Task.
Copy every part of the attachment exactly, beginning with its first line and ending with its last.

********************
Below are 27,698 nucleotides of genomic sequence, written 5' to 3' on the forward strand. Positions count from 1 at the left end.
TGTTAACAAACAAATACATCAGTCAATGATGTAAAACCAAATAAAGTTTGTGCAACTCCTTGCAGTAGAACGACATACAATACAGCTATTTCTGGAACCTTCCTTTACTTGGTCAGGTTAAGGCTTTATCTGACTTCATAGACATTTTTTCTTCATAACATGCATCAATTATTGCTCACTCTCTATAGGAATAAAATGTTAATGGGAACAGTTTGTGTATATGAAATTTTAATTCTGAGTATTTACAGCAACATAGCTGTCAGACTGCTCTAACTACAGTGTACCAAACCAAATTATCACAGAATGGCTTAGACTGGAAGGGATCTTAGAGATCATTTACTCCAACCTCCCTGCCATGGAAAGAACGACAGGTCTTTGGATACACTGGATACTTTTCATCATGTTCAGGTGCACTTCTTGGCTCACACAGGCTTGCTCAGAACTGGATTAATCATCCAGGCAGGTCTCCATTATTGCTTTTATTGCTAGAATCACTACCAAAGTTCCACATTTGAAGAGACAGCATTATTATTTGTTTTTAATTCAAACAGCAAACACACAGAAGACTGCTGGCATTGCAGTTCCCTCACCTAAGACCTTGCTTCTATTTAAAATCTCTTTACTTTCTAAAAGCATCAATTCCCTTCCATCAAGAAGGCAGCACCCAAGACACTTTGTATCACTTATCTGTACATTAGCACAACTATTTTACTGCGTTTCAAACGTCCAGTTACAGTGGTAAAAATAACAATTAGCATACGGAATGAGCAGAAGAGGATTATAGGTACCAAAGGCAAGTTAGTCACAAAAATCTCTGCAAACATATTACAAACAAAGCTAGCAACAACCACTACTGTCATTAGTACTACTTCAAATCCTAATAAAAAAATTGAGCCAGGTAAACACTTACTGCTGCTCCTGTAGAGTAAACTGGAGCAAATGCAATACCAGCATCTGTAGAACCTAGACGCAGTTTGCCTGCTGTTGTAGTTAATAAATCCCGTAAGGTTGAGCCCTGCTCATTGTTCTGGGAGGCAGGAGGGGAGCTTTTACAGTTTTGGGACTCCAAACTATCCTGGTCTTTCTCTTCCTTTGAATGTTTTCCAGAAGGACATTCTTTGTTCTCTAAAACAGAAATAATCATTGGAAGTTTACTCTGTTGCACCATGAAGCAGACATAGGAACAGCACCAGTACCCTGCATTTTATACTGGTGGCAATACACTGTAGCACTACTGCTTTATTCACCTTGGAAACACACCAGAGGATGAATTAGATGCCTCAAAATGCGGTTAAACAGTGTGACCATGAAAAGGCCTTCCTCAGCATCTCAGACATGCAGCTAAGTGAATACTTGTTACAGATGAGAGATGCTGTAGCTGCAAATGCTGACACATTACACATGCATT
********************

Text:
Below are 27,698 nucleotides of genomic sequence, written 5' to 3' on the forward strand. Positions count from 1 at the left end.
TGTTAACAAACAAATACATCAGTCAATGATGTAAAACCAAATAAAGTTTGTGCAACTCCTTGCAGTAGAACGACATACAATACAGCTATTTCTGGAACCTTCCTTTACTTGGTCAGGTTAAGGCTTTATCTGACTTCATAGACATTTTTTCTTCATAACATGCATCAATTATTGCTCACTCTCTATAGGAATAAAATGTTAATGGGAACAGTTTGTGTATATGAAATTTTAATTCTGAGTATTTACAGCAACATAGCTGTCAGACTGCTCTAACTACAGTGTACCAAACCAAATTATCACAGAATGGCTTAGACTGGAAGGGATCTTAGAGATCATTTACTCCAACCTCCCTGCCATGGAAAGAACGACAGGTCTTTGGATACACTGGATACTTTTCATCATGTTCAGGTGCACTTCTTGGCTCACACAGGCTTGCTCAGAACTGGATTAATCATCCAGGCAGGTCTCCATTATTGCTTTTATTGCTAGAATCACTACCAAAGTTCCACATTTGAAGAGACAGCATTATTATTTGTTTTTAATTCAAACAGCAAACACACAGAAGACTGCTGGCATTGCAGTTCCCTCACCTAAGACCTTGCTTCTATTTAAAATCTCTTTACTTTCTAAAAGCATCAATTCCCTTCCATCAAGAAGGCAGCACCCAAGACACTTTGTATCACTTATCTGTACATTAGCACAACTATTTTACTGCGTTTCAAACGTCCAGTTACAGTGGTAAAAATAACAATTAGCATACGGAATGAGCAGAAGAGGATTATAGGTACCAAAGGCAAGTTAGTCACAAAAATCTCTGCAAACATATTACAAACAAAGCTAGCAACAACCACTACTGTCATTAGTACTACTTCAAATCCTAATAAAAAAATTGAGCCAGGTAAACACTTACTGCTGCTCCTGTAGAGTAAACTGGAGCAAATGCAATACCAGCATCTGTAGAACCTAGACGCAGTTTGCCTGCTGTTGTAGTTAATAAATCCCGTAAGGTTGAGCCCTGCTCATTGTTCTGGGAGGCAGGAGGGGAGCTTTTACAGTTTTGGGACTCCAAACTATCCTGGTCTTTCTCTTCCTTTGAATGTTTTCCAGAAGGACATTCTTTGTTCTCTAAAACAGAAATAATCATTGGAAGTTTACTCTGTTGCACCATGAAGCAGACATAGGAACAGCACCAGTACCCTGCATTTTATACTGGTGGCAATACACTGTAGCACTACTGCTTTATTCACCTTGGAAACACACCAGAGGATGAATTAGATGCCTCAAAATGCGGTTAAACAGTGTGACCATGAAAAGGCCTTCCTCAGCATCTCAGACATGCAGCTAAGTGAATACTTGTTACAGATGAGAGATGCTGTAGCTGCAAATGCTGACACATTACACATGCATT